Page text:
Olivia Brownlow is no damsel in distress. Born in a workhouse and raised as a boy among thieving London street gangs, she is as tough and cunning as they come. When she is taken in by her uncle after a caper gone wrong, her life goes from fighting and stealing on the streets to lavish dinners and soirees as a debutante in high society. But she can’t seem to escape her past … or forget the teeming slums where children just like her still scrabble to survive.
Jack MacCarron rose from his place in London’s East End to become the adopted “nephew” of a society matron. Little does society know that MacCarron is a false name for a boy once known among London gangs as the Artful Dodger, and that he and his “aunt” are robbing them blind every chance they get. When Jack encounters Olivia Brownlow in places he least expects, his curiosity is piqued. Why is a society girl helping a bunch of homeless orphan thieves? Even more intriguing, why does she remind him so much of someone he once knew? Jack finds himself wondering if going legit and risking it all might be worth it for love.
Olivia Twist is an innovative reimagining of Charles Dickens’ classic tale Oliver Twist, in which Olivia was forced to live as a boy for her own safety until she was rescued from the streets. Now eighteen, Olivia finds herself at a crossroads: revealed secrets threaten to destroy the “proper” life she has built for her herself, while newfound feelings for an arrogant young man she shouldn’t like could derail her carefully laid plans for the future.
Gender bent Oliver Twist SOLD.
That being said, Olivia Twisted had its own fair share of issues. It was overall an enjoyable reading experience, but I have to tell you I cringed and kept thinking this book could’ve been better if written by someone like maybe Courtney Milan whose research skills about the justice system of the period were spot on.
Here, I was groaning at how watered down everything was. But hey…I get it, it’s fiction.
What really bothered me though was how big of a goody goody Olivia is. She is so saccharine sweet I wanted to throttle her. And she’s not even in a Disney movie so she doesn’t have the excuse of being literally two dimensional for an excuse. I was hoping by the premises that this character would have shades of gray. But nope, she is pretty much a Disney princess which wouldn’t be such a bad thing if she wasn’t such a dumb ass to top things off. Seriously, bitch had be rescued every other chapter. And had the villain actually had a brain he could’ve gotten rid of her half a dozen times…
The hero of the book, Jack, is your typical YA fair-brooding, blue eyed, and borderline stooge. He even has a typical YA name (seriously, Jack is like the John Doe of YA) He does some dubious things and there’s a half ass explanation for the shit he does so I guess it makes him acting like ass okay (it doesn’t). But obviously, we’re suppose to love him. We’re suppose to love this ship.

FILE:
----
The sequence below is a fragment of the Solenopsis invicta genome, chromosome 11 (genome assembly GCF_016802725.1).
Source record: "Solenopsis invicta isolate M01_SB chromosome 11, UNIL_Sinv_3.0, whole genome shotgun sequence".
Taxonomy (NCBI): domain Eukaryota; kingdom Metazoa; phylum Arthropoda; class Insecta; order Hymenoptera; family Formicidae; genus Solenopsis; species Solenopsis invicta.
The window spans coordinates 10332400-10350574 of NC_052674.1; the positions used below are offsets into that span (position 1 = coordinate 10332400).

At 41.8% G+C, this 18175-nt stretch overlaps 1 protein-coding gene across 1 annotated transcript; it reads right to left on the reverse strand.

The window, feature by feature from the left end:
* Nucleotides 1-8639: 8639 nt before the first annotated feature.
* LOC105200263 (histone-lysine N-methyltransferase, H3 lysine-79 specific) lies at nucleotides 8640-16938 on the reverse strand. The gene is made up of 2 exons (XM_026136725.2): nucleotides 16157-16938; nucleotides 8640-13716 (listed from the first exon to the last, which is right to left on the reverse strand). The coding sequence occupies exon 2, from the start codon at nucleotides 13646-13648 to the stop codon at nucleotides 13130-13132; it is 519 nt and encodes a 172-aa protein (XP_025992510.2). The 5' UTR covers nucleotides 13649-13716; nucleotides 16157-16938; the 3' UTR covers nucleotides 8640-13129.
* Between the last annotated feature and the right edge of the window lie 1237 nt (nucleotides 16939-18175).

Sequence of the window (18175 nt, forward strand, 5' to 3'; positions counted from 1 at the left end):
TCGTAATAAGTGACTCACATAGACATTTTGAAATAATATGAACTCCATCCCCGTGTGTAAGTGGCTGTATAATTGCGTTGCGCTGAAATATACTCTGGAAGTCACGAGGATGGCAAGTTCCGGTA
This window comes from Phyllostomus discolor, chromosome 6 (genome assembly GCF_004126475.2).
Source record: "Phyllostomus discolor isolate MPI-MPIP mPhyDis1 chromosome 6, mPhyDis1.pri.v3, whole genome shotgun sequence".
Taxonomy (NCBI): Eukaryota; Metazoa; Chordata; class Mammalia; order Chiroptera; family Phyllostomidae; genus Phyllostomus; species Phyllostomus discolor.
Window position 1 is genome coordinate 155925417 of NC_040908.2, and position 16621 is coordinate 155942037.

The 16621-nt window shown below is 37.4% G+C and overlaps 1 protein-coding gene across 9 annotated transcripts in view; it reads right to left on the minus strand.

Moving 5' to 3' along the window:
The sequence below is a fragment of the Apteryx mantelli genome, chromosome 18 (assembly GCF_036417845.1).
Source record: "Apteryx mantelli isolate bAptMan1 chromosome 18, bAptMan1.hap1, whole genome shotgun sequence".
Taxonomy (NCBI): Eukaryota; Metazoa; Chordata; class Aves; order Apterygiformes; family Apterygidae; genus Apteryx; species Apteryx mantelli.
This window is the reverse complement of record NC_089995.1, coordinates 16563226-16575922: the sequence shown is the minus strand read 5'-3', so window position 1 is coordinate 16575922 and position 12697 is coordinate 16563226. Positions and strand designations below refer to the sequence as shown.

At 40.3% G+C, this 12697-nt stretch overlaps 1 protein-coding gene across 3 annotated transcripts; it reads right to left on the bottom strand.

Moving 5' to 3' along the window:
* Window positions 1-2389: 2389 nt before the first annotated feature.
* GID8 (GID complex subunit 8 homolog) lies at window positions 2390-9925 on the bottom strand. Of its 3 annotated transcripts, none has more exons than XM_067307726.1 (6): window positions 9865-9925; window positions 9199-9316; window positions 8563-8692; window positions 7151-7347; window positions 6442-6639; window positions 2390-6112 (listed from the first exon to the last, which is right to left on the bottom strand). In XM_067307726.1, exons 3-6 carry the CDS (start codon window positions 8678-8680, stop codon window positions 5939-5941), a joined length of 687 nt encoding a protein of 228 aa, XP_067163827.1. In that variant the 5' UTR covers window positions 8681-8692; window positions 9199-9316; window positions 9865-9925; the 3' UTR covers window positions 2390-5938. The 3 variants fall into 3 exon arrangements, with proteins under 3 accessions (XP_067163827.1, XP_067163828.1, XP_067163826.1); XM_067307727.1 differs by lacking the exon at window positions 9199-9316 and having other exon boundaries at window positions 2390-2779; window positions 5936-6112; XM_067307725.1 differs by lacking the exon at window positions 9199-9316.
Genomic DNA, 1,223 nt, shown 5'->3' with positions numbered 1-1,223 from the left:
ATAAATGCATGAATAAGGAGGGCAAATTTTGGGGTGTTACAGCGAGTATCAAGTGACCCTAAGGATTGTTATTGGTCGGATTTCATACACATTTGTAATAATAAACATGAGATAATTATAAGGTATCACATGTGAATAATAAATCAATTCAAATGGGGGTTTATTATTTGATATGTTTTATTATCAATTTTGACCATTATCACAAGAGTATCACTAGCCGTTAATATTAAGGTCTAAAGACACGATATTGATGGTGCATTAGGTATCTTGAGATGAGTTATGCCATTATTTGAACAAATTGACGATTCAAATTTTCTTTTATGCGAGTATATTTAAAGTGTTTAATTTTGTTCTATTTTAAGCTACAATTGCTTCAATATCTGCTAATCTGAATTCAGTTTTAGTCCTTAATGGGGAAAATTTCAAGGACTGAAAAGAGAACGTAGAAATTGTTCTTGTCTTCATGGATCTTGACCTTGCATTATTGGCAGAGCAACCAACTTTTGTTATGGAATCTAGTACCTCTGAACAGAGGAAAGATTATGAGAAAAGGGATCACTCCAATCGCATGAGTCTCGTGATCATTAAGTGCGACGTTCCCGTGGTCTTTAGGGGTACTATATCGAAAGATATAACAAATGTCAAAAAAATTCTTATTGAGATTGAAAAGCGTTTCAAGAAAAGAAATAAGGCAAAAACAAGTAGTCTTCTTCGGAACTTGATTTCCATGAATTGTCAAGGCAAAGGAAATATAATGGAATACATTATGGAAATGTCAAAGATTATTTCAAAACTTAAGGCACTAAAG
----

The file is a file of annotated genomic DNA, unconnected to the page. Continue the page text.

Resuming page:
And I get how one could love it in theory…but loving a ship in theory versus the reality of a ship is a bit different. Honestly, I could care less about Olivia and Jack. The fact that Jack dreamed about Olivia being pregnant with his child shortly after they reconnected just made me cringe. Everything about them made me cringe, and made me wonder how this story could be written differently.
Honestly, I think had it been an adult historical romance I would’ve enjoyed it a lot more. The years of separation thing could’ve came off better than it did-at least it would’ve seemed a bit more realistic for Jack to have been a crime lord turned gentlemen and honestly it might’ve been good to adult the situation up a bit-see Olivia’s Disney princess like syndrome.
Oddly enough, despite the cringe I enjoyed the book and it was easy to get through. Upon recollection, I’m trying to figure out what I enjoyed about it. Maybe it was the tropes? I am a fan of gender bending in books and I like the long lost lovers/friends trope but I’ve read other books with these tropes before and have hated them and DNF’d them. But I didn’t DNF this one. Maybe it was the potential with this one? There were a lot of things about Olivia Twisted besides the tropes that made it intriguing, but I knew halfway through the book that this book wasn’t going to quite work but I continued to read it. And I don’t know why…
I think my overall thoughts about this one is disappointment. Like I said, lots of potential but it decided to go the cringe route which is a shame. If you are interested in reading a Oliver Twist retelling this one might be okay. I mean, even though it was cringe worthy I enjoyed it. Honestly, it was sort of like watching The Swan Princess. That movie was deeply flawed and I cringed all the time but a part of me thoroughly enjoyed it. That’s sort of this book.
Overall Rating: A B-